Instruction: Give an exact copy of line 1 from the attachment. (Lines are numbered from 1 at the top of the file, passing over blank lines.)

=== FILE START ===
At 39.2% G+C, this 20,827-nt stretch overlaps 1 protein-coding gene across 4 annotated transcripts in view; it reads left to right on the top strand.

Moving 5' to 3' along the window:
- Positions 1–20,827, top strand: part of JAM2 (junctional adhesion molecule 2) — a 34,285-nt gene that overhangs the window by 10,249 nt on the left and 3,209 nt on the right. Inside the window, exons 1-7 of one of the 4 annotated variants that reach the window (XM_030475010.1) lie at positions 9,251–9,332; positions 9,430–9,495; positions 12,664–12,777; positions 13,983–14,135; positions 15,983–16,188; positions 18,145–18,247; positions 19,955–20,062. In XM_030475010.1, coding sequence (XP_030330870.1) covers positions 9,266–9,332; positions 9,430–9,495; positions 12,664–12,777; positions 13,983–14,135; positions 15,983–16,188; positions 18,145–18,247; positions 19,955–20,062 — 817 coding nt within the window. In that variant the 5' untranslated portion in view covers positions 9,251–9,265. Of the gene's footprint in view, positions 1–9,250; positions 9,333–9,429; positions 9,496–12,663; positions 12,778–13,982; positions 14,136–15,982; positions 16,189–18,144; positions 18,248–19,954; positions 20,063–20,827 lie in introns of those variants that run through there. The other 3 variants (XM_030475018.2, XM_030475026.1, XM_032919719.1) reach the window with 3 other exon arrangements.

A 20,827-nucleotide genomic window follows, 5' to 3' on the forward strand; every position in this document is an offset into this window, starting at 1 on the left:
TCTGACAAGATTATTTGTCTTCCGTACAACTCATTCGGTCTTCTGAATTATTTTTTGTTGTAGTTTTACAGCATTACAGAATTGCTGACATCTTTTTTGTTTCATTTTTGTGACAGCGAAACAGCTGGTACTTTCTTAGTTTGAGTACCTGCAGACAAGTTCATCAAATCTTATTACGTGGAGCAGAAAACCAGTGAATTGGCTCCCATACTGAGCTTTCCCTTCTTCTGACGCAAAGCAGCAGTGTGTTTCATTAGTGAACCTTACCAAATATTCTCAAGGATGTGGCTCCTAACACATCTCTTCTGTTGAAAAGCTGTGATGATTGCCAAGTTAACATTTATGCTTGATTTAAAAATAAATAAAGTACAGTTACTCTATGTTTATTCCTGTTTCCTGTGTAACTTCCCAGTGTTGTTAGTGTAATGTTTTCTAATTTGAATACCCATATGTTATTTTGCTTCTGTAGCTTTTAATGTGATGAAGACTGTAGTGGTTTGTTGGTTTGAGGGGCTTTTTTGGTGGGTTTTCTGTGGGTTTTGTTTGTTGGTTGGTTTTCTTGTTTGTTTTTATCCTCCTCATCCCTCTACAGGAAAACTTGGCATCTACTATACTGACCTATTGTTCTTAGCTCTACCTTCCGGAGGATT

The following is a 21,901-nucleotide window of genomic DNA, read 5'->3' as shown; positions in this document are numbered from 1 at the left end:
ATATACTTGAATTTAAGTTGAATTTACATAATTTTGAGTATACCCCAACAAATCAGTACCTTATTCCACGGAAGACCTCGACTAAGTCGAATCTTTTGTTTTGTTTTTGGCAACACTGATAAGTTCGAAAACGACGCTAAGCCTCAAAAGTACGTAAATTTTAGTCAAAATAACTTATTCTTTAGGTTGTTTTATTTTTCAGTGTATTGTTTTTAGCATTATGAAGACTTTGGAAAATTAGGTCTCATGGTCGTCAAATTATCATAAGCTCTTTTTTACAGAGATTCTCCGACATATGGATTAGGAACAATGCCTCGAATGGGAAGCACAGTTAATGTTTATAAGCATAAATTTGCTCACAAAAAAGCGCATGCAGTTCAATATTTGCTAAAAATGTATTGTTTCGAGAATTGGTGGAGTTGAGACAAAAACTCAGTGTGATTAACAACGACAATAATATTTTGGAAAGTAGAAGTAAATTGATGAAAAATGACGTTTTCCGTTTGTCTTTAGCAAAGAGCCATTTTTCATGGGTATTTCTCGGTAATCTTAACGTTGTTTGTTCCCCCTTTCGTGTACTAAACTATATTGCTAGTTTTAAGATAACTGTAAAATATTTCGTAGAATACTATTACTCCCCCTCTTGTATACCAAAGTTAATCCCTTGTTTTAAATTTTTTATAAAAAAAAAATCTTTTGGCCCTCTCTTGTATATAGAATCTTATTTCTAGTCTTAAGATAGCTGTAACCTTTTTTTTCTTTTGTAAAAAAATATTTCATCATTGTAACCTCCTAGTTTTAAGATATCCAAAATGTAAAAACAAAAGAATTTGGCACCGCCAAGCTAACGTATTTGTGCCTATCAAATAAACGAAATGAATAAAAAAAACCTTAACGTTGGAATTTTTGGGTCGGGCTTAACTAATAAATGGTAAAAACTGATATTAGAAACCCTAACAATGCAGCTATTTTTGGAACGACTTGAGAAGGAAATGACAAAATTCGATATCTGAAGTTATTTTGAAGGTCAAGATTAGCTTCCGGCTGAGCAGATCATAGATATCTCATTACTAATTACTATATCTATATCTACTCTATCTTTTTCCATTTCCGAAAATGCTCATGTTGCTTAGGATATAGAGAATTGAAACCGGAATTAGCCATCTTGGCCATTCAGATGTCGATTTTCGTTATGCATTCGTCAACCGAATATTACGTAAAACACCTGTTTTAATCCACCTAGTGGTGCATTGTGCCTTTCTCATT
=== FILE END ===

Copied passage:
At 39.2% G+C, this 20,827-nt stretch overlaps 1 protein-coding gene across 4 annotated transcripts in view; it reads left to right on the top strand.